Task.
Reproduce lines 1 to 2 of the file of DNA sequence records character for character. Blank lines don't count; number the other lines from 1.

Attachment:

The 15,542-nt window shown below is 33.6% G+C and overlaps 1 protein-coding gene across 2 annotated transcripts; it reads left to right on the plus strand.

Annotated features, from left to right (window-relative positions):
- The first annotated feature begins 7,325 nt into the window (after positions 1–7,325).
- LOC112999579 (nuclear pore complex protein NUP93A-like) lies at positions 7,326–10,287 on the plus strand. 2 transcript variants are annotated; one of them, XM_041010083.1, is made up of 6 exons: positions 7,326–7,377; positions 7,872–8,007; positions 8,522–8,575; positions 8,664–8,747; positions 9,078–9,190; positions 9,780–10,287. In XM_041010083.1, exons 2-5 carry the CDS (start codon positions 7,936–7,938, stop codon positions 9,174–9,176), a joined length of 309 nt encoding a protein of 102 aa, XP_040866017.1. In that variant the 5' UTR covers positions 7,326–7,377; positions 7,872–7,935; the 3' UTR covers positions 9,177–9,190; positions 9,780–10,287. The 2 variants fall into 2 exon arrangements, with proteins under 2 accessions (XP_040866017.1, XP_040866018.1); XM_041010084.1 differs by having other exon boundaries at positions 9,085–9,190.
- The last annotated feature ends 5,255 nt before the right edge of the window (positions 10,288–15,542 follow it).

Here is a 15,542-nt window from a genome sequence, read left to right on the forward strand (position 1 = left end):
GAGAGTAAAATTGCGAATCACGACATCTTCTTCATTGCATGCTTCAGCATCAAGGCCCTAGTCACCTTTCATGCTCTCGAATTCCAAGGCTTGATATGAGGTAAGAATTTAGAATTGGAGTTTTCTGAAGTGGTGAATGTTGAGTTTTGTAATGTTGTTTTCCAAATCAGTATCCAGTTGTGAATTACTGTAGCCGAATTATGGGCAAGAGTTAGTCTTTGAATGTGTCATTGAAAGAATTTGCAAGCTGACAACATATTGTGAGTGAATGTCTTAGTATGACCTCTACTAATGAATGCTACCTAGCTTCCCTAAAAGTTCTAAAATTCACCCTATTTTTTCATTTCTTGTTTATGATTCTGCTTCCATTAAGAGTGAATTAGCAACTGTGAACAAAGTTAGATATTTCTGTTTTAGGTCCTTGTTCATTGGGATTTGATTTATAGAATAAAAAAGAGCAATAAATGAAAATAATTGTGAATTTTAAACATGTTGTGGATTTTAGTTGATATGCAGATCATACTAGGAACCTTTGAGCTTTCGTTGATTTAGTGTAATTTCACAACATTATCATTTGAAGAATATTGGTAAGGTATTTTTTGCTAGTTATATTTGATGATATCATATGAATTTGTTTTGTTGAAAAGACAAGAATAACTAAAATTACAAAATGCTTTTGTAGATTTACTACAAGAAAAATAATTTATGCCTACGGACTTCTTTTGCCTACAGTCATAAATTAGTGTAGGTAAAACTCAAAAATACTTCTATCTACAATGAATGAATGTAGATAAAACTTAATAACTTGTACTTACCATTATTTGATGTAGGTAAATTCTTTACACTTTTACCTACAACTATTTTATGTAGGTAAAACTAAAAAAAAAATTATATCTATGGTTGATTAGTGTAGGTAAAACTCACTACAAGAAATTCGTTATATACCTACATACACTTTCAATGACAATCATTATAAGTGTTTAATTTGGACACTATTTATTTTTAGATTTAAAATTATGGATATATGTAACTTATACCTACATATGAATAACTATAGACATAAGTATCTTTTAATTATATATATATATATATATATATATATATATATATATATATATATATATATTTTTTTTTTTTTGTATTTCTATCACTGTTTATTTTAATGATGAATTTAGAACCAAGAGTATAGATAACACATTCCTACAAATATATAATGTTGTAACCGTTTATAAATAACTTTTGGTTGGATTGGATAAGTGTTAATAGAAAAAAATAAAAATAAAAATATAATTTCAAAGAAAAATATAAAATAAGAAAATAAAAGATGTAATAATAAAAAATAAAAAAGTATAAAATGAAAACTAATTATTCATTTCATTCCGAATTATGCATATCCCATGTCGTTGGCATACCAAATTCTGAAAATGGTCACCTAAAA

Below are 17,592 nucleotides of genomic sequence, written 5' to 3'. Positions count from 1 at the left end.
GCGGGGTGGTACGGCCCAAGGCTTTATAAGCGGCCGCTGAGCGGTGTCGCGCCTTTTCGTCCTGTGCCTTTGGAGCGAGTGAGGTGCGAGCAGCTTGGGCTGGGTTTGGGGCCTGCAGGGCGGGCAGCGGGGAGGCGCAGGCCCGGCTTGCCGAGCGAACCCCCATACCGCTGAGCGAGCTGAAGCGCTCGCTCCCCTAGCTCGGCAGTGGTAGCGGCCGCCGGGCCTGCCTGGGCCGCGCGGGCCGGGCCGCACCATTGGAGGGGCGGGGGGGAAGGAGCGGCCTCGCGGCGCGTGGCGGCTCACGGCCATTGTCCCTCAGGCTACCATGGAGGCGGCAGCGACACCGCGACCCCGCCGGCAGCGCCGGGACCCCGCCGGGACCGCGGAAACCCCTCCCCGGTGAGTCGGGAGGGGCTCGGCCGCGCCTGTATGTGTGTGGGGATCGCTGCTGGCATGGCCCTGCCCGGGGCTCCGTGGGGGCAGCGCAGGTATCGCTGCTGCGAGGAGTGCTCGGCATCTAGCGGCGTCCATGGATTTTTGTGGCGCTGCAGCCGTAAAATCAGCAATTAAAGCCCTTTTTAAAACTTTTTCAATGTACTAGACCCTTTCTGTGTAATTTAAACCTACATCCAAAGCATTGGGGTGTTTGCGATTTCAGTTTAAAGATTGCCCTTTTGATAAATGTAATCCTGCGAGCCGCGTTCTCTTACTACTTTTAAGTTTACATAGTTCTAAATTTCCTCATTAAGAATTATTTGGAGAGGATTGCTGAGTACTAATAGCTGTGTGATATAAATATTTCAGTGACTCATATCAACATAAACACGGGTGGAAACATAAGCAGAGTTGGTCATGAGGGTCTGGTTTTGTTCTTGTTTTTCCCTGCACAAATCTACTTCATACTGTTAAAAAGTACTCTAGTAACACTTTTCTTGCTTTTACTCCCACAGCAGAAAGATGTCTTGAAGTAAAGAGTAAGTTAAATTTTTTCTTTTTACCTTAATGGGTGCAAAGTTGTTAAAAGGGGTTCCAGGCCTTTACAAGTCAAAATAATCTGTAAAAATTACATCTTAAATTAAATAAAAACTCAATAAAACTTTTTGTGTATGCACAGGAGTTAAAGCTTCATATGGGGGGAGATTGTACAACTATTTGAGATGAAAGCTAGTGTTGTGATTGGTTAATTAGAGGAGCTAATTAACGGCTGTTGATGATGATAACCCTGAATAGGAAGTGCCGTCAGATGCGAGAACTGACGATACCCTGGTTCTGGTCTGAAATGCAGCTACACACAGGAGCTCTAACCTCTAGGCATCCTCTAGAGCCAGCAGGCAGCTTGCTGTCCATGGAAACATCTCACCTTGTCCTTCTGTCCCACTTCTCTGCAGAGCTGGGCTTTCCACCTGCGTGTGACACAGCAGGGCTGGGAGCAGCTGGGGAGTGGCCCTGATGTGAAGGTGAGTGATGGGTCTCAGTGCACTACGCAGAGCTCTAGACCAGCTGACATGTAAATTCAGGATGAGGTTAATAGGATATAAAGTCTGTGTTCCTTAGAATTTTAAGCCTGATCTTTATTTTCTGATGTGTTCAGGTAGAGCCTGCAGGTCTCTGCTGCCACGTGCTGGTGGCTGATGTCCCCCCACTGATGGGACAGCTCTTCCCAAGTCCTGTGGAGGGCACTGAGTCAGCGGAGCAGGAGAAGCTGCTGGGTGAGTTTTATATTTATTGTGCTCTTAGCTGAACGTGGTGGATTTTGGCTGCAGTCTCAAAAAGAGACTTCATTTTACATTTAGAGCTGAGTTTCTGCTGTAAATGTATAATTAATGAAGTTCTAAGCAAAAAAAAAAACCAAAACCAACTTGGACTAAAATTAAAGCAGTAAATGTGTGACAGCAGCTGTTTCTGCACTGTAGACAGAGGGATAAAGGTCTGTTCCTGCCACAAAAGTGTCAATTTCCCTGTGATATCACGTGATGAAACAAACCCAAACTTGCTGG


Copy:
The 15,542-nt window shown below is 33.6% G+C and overlaps 1 protein-coding gene across 2 annotated transcripts; it reads left to right on the plus strand.

Annotated features, from left to right (window-relative positions):